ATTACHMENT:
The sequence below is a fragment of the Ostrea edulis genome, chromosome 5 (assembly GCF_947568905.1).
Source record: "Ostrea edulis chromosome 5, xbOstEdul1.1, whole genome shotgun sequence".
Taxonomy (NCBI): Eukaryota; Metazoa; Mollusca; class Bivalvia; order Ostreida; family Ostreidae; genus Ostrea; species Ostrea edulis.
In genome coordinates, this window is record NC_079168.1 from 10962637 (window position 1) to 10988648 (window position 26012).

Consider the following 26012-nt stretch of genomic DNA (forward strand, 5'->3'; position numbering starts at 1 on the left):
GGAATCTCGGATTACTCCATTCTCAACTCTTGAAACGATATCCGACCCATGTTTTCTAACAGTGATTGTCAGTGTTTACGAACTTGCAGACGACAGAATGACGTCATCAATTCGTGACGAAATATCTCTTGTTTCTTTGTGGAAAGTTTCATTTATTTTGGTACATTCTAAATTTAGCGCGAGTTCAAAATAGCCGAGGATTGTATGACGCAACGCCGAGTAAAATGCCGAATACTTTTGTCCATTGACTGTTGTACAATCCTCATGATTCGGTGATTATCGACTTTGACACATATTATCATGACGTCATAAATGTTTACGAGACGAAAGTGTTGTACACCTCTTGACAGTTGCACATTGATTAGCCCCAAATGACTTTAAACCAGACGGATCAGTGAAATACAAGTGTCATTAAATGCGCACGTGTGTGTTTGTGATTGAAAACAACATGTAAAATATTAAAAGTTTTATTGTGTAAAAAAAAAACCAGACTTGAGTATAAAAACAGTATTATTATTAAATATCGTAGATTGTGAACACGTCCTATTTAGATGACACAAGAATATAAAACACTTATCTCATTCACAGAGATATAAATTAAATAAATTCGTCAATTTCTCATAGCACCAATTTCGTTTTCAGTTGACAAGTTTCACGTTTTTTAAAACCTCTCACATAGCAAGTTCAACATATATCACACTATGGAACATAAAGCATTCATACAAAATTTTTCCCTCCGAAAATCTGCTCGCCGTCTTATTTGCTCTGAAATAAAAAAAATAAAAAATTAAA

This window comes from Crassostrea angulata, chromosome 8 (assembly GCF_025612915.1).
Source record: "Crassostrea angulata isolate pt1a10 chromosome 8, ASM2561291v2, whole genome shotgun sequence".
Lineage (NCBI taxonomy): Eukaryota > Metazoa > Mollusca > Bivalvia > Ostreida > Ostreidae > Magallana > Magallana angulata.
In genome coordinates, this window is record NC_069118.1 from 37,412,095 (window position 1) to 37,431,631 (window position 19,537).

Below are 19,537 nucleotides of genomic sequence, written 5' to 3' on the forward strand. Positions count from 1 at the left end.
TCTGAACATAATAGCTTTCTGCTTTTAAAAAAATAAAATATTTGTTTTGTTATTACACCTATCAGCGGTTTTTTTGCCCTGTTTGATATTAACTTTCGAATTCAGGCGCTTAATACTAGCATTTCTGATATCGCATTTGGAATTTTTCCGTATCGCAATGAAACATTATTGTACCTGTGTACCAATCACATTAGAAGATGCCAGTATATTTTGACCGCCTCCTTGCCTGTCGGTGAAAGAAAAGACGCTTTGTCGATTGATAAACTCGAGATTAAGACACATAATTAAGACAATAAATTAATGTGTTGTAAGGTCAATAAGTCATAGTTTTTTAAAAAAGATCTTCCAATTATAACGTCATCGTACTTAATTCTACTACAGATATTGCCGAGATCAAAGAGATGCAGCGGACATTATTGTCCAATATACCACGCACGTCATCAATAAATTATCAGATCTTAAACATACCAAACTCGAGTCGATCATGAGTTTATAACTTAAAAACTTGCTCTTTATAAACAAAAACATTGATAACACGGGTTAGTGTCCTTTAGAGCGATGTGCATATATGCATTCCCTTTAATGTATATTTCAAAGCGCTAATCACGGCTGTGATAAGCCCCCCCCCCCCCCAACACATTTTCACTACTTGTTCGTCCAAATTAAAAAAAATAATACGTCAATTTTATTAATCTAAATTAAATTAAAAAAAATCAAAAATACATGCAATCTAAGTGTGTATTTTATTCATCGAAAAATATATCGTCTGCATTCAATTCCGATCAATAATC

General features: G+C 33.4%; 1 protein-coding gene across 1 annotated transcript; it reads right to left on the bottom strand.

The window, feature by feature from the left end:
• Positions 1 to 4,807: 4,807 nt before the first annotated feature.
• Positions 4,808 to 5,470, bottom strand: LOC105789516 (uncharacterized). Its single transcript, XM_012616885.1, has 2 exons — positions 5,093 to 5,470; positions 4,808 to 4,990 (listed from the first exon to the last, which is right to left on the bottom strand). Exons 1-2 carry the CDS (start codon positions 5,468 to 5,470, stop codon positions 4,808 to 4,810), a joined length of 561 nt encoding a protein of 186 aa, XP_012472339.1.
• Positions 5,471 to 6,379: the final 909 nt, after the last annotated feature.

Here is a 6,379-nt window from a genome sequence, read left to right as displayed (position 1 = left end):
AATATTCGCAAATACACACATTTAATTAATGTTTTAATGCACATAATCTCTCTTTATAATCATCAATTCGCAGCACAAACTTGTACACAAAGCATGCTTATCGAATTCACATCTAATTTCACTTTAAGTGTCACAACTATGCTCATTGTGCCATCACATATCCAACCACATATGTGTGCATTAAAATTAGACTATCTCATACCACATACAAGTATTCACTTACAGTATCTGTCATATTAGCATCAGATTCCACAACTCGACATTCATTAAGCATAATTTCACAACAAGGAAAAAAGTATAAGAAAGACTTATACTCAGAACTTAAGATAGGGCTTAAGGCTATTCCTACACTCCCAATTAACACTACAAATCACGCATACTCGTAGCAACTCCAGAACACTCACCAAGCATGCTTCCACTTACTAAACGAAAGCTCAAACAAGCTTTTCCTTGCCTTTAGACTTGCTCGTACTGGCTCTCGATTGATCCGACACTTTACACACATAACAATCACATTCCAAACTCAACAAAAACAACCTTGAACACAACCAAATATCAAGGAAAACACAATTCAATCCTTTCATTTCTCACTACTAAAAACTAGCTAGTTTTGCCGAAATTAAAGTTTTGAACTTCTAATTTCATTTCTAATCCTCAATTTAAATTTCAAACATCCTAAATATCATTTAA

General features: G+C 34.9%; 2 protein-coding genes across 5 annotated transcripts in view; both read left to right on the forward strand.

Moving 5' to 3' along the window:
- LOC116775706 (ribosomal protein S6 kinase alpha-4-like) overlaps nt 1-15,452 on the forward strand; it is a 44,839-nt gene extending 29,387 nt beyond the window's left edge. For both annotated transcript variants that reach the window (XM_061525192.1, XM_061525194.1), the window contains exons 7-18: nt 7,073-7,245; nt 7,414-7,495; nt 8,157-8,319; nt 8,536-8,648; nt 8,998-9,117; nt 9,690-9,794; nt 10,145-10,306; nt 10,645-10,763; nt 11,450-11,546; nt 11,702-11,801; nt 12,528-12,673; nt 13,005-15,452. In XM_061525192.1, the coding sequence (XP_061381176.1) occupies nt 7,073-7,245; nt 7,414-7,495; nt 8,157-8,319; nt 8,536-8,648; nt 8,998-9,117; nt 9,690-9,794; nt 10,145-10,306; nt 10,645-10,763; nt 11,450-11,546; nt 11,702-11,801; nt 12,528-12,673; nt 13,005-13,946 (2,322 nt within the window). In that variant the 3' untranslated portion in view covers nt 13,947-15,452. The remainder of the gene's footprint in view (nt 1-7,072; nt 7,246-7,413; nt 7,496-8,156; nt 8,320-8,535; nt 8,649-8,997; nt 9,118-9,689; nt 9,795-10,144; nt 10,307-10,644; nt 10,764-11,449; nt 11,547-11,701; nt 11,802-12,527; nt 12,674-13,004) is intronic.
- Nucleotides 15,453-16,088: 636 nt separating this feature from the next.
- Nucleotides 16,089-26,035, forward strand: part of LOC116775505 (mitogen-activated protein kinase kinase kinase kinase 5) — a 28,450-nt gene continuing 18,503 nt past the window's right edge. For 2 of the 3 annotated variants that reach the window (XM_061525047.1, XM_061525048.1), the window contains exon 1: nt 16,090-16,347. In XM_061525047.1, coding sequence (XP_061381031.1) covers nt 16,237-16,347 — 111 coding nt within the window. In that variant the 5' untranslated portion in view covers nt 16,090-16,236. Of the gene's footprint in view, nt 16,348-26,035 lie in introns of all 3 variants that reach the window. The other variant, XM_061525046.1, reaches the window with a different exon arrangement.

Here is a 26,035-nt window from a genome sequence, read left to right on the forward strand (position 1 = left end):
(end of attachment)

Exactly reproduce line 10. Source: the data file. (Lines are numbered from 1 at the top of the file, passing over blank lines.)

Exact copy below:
In genome coordinates, this window is record NC_069118.1 from 37,412,095 (window position 1) to 37,431,631 (window position 19,537).